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Nicole M.S. Belanger and Julie Hicks Patrick

The benefits associated with engaging in physical activity are well known, ranging from an increased sense of well being to a decreased risk of developing type 2 diabetes and coronary heart disease. 1 Despite these advantages, roughly 36%–53% of college students do not engage in adequate physical

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Steven J. Petruzzello and Allyson G. Box

than half of college students are not getting sufficient physical activity (keeping in mind that this is likely an underestimate since it is based on self-report, that is, it is quite likely that much more than half of students are not getting enough physical activity). A study by Bray and Born ( 2004

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Oliver W.A. Wilson, Michael J. Panza, M. Blair Evans, and Melissa Bopp

topic is particularly important to study because many college students are insufficiently physically active, 6 and adverse physical (eg, hypertension, obesity, and metabolic syndrome 7 – 9 ) and mental health (eg, anxiety, stress, and depression 10 , 11 ) outcomes are already prevalent among college

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Jennifer P. Agans, Oliver W.A. Wilson, and Melissa Bopp

Inactivity and obesity among students at American colleges and universities are serious concerns both for public health in general and for administrators seeking to enhance the quality of life of their students and alumni. Up to 50% of college students are physically inactive, 1 , 2 and this trend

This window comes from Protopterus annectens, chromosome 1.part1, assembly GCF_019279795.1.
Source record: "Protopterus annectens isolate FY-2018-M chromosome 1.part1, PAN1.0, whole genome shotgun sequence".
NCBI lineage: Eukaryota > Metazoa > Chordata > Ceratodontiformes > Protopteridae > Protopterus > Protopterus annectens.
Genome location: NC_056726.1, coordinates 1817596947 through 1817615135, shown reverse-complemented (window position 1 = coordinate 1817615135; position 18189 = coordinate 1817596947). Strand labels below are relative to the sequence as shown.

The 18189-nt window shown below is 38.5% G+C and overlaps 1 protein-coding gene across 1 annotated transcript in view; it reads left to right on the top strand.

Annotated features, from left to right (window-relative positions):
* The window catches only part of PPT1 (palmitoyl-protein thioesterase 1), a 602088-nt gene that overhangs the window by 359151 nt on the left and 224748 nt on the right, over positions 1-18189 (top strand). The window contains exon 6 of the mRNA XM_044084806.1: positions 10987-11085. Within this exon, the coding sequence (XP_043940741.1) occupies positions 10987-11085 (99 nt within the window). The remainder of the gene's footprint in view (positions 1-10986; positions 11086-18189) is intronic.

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Oliver W.A. Wilson, Kelsey E. Holland, Lucas D. Elliott, Michele Duffey, and Melissa Bopp

the pandemic. College students were uniquely impacted by COVID-19, with many displaced from their places of residence during the academic year. Other changes students may have experienced included a shift to online/virtual learning, loss of employment, and separation from friends. 7 , 8 Any one of

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Julie DiMatteo, Cynthia Radnitz, Katharine L. Loeb, and Jingwen Ni

). However, substantial numbers of college students do not participate in moderate (25%) or vigorous (40.6%) physical activity or incorporate strength training (55.7%; American College Health Association [ACHA], 2012a ). Thus, to address weight gain, universities have begun to implement interventions

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Teri A. Todd, Keely Ahrold, Danielle N. Jarvis, and Melissa A. Mache

relationship has been observed among college students who exhibited a direct relationship between motor skill performance (i.e., throw, kick, and jump performance) and several fitness measures ( Stodden, Langendorfer, & Roberton, 2009 ). Similar results were recently found with a group of 648 college students

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Hairui Liu, Wei Wang, Chunhe Zhang, and Peter A. Hastie

first experimental study that examined the effectiveness of PP in promoting the transfer between soccer practice and game play within a cohort of college students. The results indicated that students’ learning of tactical responses was consistent with their game play after the PP intervention. In soccer

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Jessica L. David, Matthew D. Powless, Jacqueline E. Hyman, DeJon M. Purnell, Jesse A. Steinfeldt, and Shelbi Fisher

a , 2016b ). With the vast majority of users falling in the age range of 18–29 ( Greenwood, Perrin, & Duggan, 2016 ), Twitter has become a predominant form of communication among young adults and college student populations ( Sanderson, 2011 ). One particular domain where Twitter reigns supreme is

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Robert C. Hilliard, Lorenzo A. Redmond, and Jack C. Watson II

College student-athletes are a population that appear to experience mental illness at rates comparable or higher to their nonathlete peers (e.g.,  Jolly, 2008 ; Moreland, Coxe, & Yang, 2018 ). Highly regimented schedules, time demands, and pressures to be successful academically and athletically